There is also something else Barkley had in his rookie season in 2018. That was Odell Beckham, Jr. Beckham’s presence opened things up for Barkley as a runner and a receiver. That’s been missing from the Giants’ offense for the past four years. If he stays healthy, Darren Waller should have a similar impact on Barkley in 2023. Defenses should not be able to crowd the line of scrimmage like they have. Moreover, if Parris Campbell, Jalin Hyatt, or Daniel Bellinger start to draw attention, Barkley’s job gets even easier. There will likely be some continued growing pains on the offensive line at left guard, center, and right tackle, but the arrow does seem to be pointing up on the offensive line. That obviously will help, particularly as the season progresses.
I suspect we have seen the last of Saquon getting 30 touches per game. But will he get 20 on a regular basis? There is an economic cost/benefit component to that discussion as well. On the other hand, fewer touches can extend Barkley’s career and enhance his future earning potential.
Keep an eye on Eric Gray. By season’s end, he may firmly entrench himself as the #2 back on the team. He’s got some Ahmad Bradshaw in him.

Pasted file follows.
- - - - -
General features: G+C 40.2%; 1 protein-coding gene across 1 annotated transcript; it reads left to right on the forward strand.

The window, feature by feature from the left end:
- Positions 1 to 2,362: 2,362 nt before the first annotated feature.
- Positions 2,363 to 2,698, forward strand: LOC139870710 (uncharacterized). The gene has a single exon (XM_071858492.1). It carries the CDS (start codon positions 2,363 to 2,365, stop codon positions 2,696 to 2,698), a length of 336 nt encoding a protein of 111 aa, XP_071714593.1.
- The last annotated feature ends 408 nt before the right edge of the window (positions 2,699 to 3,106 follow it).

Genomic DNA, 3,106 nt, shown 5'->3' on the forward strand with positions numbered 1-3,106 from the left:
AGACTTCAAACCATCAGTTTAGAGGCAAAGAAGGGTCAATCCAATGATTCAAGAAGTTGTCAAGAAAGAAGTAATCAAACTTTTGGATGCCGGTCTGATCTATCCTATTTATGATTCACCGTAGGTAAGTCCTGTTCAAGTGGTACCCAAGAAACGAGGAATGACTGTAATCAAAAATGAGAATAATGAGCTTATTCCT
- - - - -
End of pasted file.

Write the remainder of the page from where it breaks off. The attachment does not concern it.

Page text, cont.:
Final side note: Some Giants fans have gotten too angry and irrational about Saquon Barkley. He didn’t force the team to draft him with the #2 pick in 2018. The team did that. If you want to be pissed at someone, be pissed at the team. They didn’t even listen to trade offers. That said, Barkley had one of the most incredible rookie seasons in NFL history despite playing on a terrible team. He’s been a class act and a good teammate. The injuries are out of his control. And despite it all, he’s still been the best player on offense since drafted. And he knows it. That’s where his contract frustration is coming from, and it is completely understandable. I’m not advocating for the team to give him a huge contract, but fans may want to cut out some of the hostility. He’s a good guy and one of the best players in the NFL.